T.N. Forest Dept. uses Hindi posters to educate guest workers on human-wildlife interactions in Valparai

An awareness poster pasted by the Forest Department in Valparai town.

An awareness poster pasted by the Forest Department in Valparai town.

In an effort to sensitise guest workers from Hindi-speaking States on human-wildlife interactions in the Valparai plateau, the Tamil Nadu Forest Department has pasted bilingual awareness posters, in Hindi and Tamil, across the hill station.

More than 1,500 posters have been pasted in and around Valparai town, covering bus waiting shelters, public places and quarters of labourers in estates, said M.G. Ganesan, Deputy Director of Pollachi Division of the Anamalai Tiger Reserve (ATR).

“We decided to use bilingual posters after noticing that many guest workers were victims of encounters with wild animals as they are not familiar with the terrain,” he said.

The posters caution people the dos and don’ts to be followed to avoid encounters with wild animals, especially elephants as there is an increase in their movement.

“The movement of elephants is high during this time of the year in the Valparai plateau as they migrate from the Kerala side. The breeding season of sloth bears also coincides. Our aim is to keep the public informed about the movement of animals and how to avoid close encounters with them,” said G. Venkatesh, forest range officer, Valparai forest range of the ATR.

According to the Forest Department, around 25 wild elephants are moving around tea, coffee estates and other plantations that come under Valparai and Manambolly forest ranges of the ATR at present. As the Valparai plateau is known for its mosaic landscape, elephants use plantations and estates to move between fragmented forest patches.

Iyerpadi, Lower Parley, Rottikadai, Waterfall, and Pudhuthottam are among places where elephant movement is high during the annual migration season. Sloth bears are often spotted in estates and a few estate workers were injured in close encounters with the animal this year.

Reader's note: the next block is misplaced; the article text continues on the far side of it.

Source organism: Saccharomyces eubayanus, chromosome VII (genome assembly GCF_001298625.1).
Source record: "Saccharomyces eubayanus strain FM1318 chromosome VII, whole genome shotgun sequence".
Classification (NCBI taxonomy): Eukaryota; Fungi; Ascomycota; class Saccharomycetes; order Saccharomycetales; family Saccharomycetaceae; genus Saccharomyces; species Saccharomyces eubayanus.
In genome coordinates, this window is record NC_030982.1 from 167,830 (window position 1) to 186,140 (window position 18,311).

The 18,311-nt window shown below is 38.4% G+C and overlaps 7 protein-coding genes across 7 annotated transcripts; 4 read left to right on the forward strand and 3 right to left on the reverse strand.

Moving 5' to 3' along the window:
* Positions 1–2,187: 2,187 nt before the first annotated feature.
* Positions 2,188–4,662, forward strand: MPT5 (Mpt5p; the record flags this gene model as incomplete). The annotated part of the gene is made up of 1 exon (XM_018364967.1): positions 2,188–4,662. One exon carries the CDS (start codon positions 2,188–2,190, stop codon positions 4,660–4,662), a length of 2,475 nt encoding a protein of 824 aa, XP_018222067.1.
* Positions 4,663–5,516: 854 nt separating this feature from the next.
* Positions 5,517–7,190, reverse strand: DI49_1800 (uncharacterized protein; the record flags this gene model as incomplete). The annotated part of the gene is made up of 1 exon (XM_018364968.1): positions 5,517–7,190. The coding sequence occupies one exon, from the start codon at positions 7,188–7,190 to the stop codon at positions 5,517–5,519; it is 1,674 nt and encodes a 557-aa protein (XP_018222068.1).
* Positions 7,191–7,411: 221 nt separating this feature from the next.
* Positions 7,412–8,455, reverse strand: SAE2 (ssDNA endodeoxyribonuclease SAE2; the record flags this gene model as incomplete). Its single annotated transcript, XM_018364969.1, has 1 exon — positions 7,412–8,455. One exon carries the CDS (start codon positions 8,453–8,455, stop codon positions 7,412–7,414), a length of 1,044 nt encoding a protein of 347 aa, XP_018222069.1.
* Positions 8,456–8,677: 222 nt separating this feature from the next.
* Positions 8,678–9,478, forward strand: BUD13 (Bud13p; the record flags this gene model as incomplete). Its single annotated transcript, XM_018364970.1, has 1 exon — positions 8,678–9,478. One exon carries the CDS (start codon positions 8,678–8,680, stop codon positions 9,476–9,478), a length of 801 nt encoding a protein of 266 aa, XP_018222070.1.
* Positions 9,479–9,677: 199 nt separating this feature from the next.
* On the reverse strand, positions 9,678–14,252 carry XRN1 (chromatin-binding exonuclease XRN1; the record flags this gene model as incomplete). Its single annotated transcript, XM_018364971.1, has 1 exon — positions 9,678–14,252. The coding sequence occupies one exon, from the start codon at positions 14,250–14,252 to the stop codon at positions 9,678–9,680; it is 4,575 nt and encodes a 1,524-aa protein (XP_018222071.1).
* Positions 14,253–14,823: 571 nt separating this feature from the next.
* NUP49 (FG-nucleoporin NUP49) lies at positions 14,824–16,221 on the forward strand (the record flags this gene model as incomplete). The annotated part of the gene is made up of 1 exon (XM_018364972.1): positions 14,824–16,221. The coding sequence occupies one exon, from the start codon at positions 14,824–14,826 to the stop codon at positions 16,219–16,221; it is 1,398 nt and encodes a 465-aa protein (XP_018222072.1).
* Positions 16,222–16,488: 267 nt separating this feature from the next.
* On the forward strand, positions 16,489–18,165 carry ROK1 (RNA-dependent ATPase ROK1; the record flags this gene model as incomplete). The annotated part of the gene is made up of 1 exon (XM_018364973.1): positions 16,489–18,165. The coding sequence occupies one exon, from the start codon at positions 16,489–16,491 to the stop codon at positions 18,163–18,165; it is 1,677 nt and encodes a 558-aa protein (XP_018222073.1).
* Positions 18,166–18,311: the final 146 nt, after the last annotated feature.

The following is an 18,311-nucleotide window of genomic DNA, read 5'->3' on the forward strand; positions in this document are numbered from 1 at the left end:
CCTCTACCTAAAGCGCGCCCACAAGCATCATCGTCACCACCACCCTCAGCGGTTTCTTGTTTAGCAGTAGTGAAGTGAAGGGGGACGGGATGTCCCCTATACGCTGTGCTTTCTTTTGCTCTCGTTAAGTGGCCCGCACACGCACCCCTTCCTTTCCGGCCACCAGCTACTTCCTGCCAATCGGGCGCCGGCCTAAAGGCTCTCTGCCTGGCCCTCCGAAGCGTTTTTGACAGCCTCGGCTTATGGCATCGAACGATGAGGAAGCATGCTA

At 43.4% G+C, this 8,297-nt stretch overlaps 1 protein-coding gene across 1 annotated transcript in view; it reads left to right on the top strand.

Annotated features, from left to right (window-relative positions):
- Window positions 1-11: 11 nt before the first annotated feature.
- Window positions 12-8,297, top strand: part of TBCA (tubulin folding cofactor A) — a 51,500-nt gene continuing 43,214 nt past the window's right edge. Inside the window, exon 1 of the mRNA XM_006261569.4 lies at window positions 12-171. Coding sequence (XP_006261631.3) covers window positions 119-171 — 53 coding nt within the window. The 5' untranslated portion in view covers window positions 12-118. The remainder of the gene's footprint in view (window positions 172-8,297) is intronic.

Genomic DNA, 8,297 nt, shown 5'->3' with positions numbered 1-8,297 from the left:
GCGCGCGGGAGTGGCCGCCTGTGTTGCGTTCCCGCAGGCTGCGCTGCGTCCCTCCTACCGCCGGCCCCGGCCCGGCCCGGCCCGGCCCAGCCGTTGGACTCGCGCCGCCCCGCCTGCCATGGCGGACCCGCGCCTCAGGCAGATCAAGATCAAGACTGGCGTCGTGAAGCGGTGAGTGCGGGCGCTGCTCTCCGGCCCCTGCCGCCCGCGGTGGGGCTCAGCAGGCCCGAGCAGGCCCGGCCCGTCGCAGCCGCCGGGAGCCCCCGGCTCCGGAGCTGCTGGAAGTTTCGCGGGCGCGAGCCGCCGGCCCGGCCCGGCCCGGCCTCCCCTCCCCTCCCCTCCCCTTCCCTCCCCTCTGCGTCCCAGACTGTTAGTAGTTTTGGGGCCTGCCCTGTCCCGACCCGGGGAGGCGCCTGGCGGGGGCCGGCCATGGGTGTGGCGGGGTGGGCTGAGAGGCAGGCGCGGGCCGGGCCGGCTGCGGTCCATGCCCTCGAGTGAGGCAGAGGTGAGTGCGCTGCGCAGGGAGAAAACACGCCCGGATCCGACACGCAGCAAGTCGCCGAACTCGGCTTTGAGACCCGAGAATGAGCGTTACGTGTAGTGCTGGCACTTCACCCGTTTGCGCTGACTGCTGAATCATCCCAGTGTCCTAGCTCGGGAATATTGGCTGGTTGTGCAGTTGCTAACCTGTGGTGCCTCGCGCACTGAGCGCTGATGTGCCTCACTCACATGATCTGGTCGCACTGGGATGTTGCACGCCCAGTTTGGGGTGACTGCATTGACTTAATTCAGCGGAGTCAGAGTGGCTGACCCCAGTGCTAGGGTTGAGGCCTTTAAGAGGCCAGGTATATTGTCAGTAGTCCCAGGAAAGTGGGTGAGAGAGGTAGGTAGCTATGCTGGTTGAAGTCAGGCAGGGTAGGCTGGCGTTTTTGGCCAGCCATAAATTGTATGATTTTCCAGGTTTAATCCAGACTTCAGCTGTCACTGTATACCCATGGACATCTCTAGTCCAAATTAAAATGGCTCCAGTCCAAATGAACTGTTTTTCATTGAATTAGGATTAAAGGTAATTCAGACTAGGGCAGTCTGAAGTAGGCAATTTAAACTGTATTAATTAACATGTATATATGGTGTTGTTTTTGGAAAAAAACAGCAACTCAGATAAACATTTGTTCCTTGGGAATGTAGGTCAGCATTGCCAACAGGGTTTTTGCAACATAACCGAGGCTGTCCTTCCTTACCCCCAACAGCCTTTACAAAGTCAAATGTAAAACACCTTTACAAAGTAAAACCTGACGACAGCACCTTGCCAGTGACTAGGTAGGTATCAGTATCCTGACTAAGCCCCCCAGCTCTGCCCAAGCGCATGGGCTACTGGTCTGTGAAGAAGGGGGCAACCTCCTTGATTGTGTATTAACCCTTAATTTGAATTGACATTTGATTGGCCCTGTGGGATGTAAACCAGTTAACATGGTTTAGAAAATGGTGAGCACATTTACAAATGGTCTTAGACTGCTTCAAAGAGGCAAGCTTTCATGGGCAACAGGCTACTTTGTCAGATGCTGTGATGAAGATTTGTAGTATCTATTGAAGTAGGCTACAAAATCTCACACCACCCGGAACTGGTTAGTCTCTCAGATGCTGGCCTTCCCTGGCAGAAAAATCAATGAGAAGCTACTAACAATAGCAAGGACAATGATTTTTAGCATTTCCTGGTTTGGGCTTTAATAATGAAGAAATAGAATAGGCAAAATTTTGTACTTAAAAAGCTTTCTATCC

The posters advise residents and workers living in estates not to venture out of their houses after 6 p.m. They have been asked to go as a group while returning to residences after work in the evening and ensure that they reach before 6 p.m. Bushes and vegetation around houses have to be removed.

As fruits such as guava, banana, jackfruit and mango attract elephants, people have been advised to avoid growing fruit bearing trees around houses. People have also been advised to not dump meat waste, leftover food, etc in open places as they attract wild animals including wild boar and leopard.

Visitors to the hill station who reside in resorts and homestays have been warned against venturing out in the night. Operators of resorts and homestays should not conduct night safaris. To sensitise visitors about the situation, posters have been pasted in places starting from Pollachi, said Mr. Venkatesh.

The department has also come out with an awareness video which is shared with the public, estate managements and is telecast by local cable TV channel eight times a day. In addition, forest staff conduct regular patrols and make announcements.

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Printable version | Aug 7, 2022 11:57:56 pm |